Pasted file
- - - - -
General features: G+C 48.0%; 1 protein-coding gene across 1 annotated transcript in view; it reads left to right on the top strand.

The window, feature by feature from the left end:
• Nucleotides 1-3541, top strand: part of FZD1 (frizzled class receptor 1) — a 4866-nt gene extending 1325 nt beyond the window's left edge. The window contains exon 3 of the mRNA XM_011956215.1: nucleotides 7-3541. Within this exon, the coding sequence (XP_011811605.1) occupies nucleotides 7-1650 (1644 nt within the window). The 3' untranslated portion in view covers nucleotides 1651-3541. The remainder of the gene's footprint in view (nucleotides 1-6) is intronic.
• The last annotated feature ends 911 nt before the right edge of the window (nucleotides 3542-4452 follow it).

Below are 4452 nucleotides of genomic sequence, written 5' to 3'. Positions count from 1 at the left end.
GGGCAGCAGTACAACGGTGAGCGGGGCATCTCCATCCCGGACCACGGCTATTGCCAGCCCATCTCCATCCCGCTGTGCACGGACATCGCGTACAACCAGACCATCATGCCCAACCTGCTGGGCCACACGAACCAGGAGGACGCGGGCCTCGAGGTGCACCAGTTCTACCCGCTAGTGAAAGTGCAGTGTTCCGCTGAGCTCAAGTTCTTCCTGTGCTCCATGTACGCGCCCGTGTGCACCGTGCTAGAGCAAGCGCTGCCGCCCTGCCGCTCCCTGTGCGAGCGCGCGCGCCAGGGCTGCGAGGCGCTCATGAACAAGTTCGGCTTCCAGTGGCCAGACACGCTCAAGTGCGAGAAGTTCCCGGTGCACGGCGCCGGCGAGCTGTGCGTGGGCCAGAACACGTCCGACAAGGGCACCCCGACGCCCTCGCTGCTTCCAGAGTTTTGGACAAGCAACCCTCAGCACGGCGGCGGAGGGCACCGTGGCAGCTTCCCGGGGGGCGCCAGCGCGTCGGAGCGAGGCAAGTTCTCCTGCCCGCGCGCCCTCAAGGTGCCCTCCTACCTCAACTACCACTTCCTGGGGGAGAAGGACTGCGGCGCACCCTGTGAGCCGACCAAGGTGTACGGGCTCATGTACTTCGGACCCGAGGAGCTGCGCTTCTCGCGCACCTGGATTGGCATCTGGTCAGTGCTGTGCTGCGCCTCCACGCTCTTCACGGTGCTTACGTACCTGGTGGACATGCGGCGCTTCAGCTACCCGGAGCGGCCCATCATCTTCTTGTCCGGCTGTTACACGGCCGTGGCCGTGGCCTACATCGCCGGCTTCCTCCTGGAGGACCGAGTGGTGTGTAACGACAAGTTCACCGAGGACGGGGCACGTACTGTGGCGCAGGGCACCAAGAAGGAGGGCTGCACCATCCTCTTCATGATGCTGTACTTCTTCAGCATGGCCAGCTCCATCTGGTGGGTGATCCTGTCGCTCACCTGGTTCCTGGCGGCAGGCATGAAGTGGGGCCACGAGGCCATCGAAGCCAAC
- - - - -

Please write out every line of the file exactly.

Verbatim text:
General features: G+C 48.0%; 1 protein-coding gene across 1 annotated transcript in view; it reads left to right on the top strand.

The window, feature by feature from the left end:
• Nucleotides 1-3541, top strand: part of FZD1 (frizzled class receptor 1) — a 4866-nt gene extending 1325 nt beyond the window's left edge. The window contains exon 3 of the mRNA XM_011956215.1: nucleotides 7-3541. Within this exon, the coding sequence (XP_011811605.1) occupies nucleotides 7-1650 (1644 nt within the window). The 3' untranslated portion in view covers nucleotides 1651-3541. The remainder of the gene's footprint in view (nucleotides 1-6) is intronic.
• The last annotated feature ends 911 nt before the right edge of the window (nucleotides 3542-4452 follow it).

Below are 4452 nucleotides of genomic sequence, written 5' to 3'. Positions count from 1 at the left end.
GGGCAGCAGTACAACGGTGAGCGGGGCATCTCCATCCCGGACCACGGCTATTGCCAGCCCATCTCCATCCCGCTGTGCACGGACATCGCGTACAACCAGACCATCATGCCCAACCTGCTGGGCCACACGAACCAGGAGGACGCGGGCCTCGAGGTGCACCAGTTCTACCCGCTAGTGAAAGTGCAGTGTTCCGCTGAGCTCAAGTTCTTCCTGTGCTCCATGTACGCGCCCGTGTGCACCGTGCTAGAGCAAGCGCTGCCGCCCTGCCGCTCCCTGTGCGAGCGCGCGCGCCAGGGCTGCGAGGCGCTCATGAACAAGTTCGGCTTCCAGTGGCCAGACACGCTCAAGTGCGAGAAGTTCCCGGTGCACGGCGCCGGCGAGCTGTGCGTGGGCCAGAACACGTCCGACAAGGGCACCCCGACGCCCTCGCTGCTTCCAGAGTTTTGGACAAGCAACCCTCAGCACGGCGGCGGAGGGCACCGTGGCAGCTTCCCGGGGGGCGCCAGCGCGTCGGAGCGAGGCAAGTTCTCCTGCCCGCGCGCCCTCAAGGTGCCCTCCTACCTCAACTACCACTTCCTGGGGGAGAAGGACTGCGGCGCACCCTGTGAGCCGACCAAGGTGTACGGGCTCATGTACTTCGGACCCGAGGAGCTGCGCTTCTCGCGCACCTGGATTGGCATCTGGTCAGTGCTGTGCTGCGCCTCCACGCTCTTCACGGTGCTTACGTACCTGGTGGACATGCGGCGCTTCAGCTACCCGGAGCGGCCCATCATCTTCTTGTCCGGCTGTTACACGGCCGTGGCCGTGGCCTACATCGCCGGCTTCCTCCTGGAGGACCGAGTGGTGTGTAACGACAAGTTCACCGAGGACGGGGCACGTACTGTGGCGCAGGGCACCAAGAAGGAGGGCTGCACCATCCTCTTCATGATGCTGTACTTCTTCAGCATGGCCAGCTCCATCTGGTGGGTGATCCTGTCGCTCACCTGGTTCCTGGCGGCAGGCATGAAGTGGGGCCACGAGGCCATCGAAGCCAAC